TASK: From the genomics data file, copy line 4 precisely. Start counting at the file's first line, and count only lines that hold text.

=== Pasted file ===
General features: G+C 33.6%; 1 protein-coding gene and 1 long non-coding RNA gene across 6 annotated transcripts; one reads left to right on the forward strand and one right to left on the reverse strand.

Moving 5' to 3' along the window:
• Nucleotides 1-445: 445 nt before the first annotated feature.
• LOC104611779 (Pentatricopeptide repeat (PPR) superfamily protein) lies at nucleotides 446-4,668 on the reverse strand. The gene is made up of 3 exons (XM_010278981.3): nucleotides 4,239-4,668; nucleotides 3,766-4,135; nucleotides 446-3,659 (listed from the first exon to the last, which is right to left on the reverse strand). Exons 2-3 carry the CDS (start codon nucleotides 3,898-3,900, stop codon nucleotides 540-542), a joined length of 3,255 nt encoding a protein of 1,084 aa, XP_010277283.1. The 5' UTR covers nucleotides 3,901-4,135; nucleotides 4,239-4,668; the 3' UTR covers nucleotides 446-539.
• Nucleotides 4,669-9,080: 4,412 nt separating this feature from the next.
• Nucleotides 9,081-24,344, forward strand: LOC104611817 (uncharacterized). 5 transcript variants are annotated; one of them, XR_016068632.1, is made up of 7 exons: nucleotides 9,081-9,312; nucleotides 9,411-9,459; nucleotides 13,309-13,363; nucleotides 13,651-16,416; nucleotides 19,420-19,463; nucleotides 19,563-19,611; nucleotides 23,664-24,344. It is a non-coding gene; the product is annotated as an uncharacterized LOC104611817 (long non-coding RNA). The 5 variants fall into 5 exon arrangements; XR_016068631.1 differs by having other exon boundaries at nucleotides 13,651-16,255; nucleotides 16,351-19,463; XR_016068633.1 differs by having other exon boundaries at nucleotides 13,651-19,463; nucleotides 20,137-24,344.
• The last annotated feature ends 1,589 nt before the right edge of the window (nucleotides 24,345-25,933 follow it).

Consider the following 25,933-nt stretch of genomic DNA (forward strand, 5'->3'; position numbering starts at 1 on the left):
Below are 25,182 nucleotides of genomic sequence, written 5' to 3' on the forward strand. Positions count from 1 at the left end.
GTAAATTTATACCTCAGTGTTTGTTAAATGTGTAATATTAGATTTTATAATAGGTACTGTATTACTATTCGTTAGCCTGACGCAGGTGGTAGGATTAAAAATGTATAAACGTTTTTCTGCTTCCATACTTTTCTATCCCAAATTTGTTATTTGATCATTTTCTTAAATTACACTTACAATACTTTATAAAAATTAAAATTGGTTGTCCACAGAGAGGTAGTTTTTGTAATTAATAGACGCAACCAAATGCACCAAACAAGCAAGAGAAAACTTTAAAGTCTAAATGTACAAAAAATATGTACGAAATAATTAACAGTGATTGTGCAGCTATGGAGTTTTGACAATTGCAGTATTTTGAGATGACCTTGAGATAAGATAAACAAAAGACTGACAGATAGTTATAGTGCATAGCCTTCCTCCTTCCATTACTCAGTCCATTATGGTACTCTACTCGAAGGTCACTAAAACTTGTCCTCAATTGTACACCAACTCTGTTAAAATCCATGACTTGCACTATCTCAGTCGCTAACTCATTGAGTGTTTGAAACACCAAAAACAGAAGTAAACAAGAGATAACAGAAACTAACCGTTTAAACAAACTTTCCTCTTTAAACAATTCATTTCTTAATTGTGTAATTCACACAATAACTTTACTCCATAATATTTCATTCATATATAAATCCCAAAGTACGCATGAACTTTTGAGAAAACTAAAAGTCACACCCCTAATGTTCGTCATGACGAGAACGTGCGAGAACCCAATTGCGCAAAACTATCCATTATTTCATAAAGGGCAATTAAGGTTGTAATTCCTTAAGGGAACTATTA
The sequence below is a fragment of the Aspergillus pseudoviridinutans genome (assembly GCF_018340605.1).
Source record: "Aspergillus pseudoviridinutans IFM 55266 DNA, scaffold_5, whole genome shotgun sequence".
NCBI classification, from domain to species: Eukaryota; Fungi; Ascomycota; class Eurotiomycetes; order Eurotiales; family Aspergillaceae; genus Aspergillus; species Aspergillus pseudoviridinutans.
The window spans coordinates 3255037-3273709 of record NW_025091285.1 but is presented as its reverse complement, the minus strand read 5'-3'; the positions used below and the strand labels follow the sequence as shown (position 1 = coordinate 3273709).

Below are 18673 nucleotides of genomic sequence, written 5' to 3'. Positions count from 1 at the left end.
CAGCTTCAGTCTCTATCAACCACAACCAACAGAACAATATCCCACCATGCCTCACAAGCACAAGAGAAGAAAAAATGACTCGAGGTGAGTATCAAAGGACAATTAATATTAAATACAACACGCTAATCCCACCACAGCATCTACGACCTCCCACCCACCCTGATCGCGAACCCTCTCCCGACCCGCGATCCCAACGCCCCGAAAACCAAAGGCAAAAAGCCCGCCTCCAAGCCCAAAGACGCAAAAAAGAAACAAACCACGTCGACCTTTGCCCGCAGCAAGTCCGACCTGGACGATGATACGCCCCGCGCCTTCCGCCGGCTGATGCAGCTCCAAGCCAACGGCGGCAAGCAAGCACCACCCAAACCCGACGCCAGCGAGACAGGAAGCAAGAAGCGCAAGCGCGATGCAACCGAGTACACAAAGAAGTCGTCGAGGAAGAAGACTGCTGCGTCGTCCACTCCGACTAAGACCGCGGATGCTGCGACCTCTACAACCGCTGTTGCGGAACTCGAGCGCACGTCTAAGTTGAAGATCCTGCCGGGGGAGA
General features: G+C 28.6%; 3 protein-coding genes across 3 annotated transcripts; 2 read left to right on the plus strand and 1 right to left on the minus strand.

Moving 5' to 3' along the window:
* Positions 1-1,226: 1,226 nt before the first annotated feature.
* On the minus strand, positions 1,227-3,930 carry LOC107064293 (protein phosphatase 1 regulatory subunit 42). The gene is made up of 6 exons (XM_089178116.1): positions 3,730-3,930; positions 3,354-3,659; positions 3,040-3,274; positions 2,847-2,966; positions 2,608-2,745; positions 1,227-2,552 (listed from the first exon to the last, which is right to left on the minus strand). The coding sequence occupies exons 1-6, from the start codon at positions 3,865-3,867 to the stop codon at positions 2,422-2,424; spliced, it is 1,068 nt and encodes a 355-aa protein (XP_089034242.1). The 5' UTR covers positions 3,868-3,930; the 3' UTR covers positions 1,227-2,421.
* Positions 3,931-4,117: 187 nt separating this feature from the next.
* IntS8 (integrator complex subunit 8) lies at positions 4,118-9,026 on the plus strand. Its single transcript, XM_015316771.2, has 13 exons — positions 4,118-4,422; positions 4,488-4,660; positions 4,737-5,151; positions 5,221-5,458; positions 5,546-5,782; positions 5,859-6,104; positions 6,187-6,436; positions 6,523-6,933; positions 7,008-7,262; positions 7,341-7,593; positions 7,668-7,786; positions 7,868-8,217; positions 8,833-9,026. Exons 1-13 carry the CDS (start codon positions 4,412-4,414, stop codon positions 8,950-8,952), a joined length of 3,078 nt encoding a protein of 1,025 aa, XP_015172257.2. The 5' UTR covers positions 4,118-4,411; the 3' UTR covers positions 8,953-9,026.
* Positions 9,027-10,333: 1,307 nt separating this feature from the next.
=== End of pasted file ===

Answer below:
• LOC104611779 (Pentatricopeptide repeat (PPR) superfamily protein) lies at nucleotides 446-4,668 on the reverse strand. The gene is made up of 3 exons (XM_010278981.3): nucleotides 4,239-4,668; nucleotides 3,766-4,135; nucleotides 446-3,659 (listed from the first exon to the last, which is right to left on the reverse strand). Exons 2-3 carry the CDS (start codon nucleotides 3,898-3,900, stop codon nucleotides 540-542), a joined length of 3,255 nt encoding a protein of 1,084 aa, XP_010277283.1. The 5' UTR covers nucleotides 3,901-4,135; nucleotides 4,239-4,668; the 3' UTR covers nucleotides 446-539.